In 2016, Hillary Clinton’s main argument for why she should be elected was that Trump was unfit to be president. In 2020, Biden’s argument was largely the same. Biden did end up winning, but that does not change the fact that he mostly failed in promoting a solid platform. His campaign centered on the failures of his opponent rather than giving people a compelling pitch for his own vision for the country. The “lesser of two evils” mindset may have been effective against one of the worst presidents in American history, but it is not a sustainable strategy.
If Democrats want to maintain power in the post-Trump era, they’ll need to build an agenda that excites people, which includes progressive policies that are also popular. The Green New Deal, Medicare for All and free public college are all approved by a majority of the American people. Last week, Florida voters chose to enact a $15 minimum wage by a 21 point margin, even though Trump won the state easily. If Biden had made this policy a centerpiece of his campaign, perhaps he could have carried Florida and had a landslide victory. While trying to work across the aisle is important, going forward, Biden and other Democrats must embrace a left-wing ideology and fight for the people who overwhelmingly put them in office.
During his four years as president, Trump tried his best to increase his power as an authoritarian leader. He labeled journalists as the “enemy of the people,” claimed a deep state conspiracy was trying to undermine his policies and continues to dispute the results of the election without a shred of evidence. At the end of the day, Trump did not succeed in becoming one of his beloved dictators. Still, he convinced thousands of people to demand that legitimate ballots not be counted, which is extremely worrisome.
The idea that were it not for his incompetence, Trump could have realistically led the U.S. further down a path of disinformation and propaganda is one of the scariest issues that must be addressed. If the U.S. wants to lead by the example of its democracy, the next president must implement an overhaul of its entire system. From abolishing the Electoral College and ending gerrymandering to ensuring every citizen can exercise their right to vote, Biden must enact real and systemic change to ensure that there will never be another President Trump.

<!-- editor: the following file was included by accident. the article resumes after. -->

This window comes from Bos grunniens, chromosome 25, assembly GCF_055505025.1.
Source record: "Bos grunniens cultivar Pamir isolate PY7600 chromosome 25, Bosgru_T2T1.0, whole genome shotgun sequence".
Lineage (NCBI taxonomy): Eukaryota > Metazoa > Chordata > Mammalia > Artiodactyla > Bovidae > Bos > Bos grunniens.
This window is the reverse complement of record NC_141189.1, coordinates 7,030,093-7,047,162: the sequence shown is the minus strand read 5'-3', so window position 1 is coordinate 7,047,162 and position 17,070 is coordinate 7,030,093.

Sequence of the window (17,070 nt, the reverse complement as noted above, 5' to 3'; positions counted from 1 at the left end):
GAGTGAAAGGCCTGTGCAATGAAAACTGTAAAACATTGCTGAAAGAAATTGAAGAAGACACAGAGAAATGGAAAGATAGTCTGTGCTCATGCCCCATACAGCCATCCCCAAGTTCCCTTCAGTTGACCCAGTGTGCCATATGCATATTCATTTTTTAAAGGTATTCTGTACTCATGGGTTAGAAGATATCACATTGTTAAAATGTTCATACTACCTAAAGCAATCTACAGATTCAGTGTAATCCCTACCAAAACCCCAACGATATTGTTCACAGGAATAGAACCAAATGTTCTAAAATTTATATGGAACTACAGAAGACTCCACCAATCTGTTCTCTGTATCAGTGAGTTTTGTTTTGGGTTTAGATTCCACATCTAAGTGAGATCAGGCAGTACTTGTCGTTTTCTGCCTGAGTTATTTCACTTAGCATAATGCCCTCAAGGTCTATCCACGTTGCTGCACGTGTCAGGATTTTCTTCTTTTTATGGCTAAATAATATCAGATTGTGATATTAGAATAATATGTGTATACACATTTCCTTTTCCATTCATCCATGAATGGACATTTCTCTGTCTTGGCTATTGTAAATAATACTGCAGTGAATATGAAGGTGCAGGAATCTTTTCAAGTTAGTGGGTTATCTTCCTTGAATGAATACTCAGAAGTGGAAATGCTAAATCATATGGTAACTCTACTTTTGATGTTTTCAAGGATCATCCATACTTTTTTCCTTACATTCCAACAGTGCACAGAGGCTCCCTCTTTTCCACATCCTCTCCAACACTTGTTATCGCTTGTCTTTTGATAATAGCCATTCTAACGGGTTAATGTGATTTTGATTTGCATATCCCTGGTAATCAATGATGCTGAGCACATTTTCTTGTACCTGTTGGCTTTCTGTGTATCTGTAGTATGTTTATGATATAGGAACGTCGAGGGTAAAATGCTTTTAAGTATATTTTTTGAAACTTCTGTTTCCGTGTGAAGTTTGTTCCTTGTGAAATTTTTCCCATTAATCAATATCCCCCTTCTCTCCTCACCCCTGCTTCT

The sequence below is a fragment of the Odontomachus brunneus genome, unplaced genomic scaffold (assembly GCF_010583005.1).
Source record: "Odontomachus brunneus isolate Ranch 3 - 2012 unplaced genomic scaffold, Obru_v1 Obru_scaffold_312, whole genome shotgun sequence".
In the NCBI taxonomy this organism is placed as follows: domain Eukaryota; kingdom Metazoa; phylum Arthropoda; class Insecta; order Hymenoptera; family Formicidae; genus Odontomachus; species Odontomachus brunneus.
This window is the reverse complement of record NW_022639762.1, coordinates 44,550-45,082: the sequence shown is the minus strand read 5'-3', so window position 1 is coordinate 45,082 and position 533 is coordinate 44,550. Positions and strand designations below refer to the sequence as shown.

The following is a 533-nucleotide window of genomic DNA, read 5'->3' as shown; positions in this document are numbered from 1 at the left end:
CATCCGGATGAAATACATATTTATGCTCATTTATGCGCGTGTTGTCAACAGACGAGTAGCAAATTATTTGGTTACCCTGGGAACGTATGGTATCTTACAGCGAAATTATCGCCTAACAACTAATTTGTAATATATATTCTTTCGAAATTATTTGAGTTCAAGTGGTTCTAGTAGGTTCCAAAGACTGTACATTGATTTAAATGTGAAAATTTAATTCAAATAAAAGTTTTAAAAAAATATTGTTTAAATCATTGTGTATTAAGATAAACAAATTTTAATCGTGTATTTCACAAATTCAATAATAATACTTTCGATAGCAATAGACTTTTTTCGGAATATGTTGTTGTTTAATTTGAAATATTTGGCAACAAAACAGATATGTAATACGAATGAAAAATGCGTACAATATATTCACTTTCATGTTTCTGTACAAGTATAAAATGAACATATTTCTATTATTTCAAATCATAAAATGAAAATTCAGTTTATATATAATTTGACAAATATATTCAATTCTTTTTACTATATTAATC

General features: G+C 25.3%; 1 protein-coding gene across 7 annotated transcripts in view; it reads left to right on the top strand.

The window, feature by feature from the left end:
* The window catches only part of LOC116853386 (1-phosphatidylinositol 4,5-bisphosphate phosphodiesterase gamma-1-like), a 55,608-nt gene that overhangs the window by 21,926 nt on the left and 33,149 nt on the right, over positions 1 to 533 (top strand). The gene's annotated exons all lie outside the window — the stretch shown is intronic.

A recent analysis of the election from Vox argued, “Historians will someday look back on the 2020 campaign and decide it was very boring — Biden led the polls virtually every day of the primary and literally every day of the general election, and then he won.”
It may be true that despite his shortcomings in the primary, Biden was the inevitable winner of this election. However, it is now up to the President-elect to learn the necessary lessons from this campaign and use them in shaping his presidency. Biden must exercise his mandate in building a Cabinet and a party platform which represents his base, and he must do virtually everything possible to defeat Trumpism and reform American democracy.
Kerim Bali is a sophomore from Istanbul, Turkey studying Political Science. He is a member of A Place to Talk.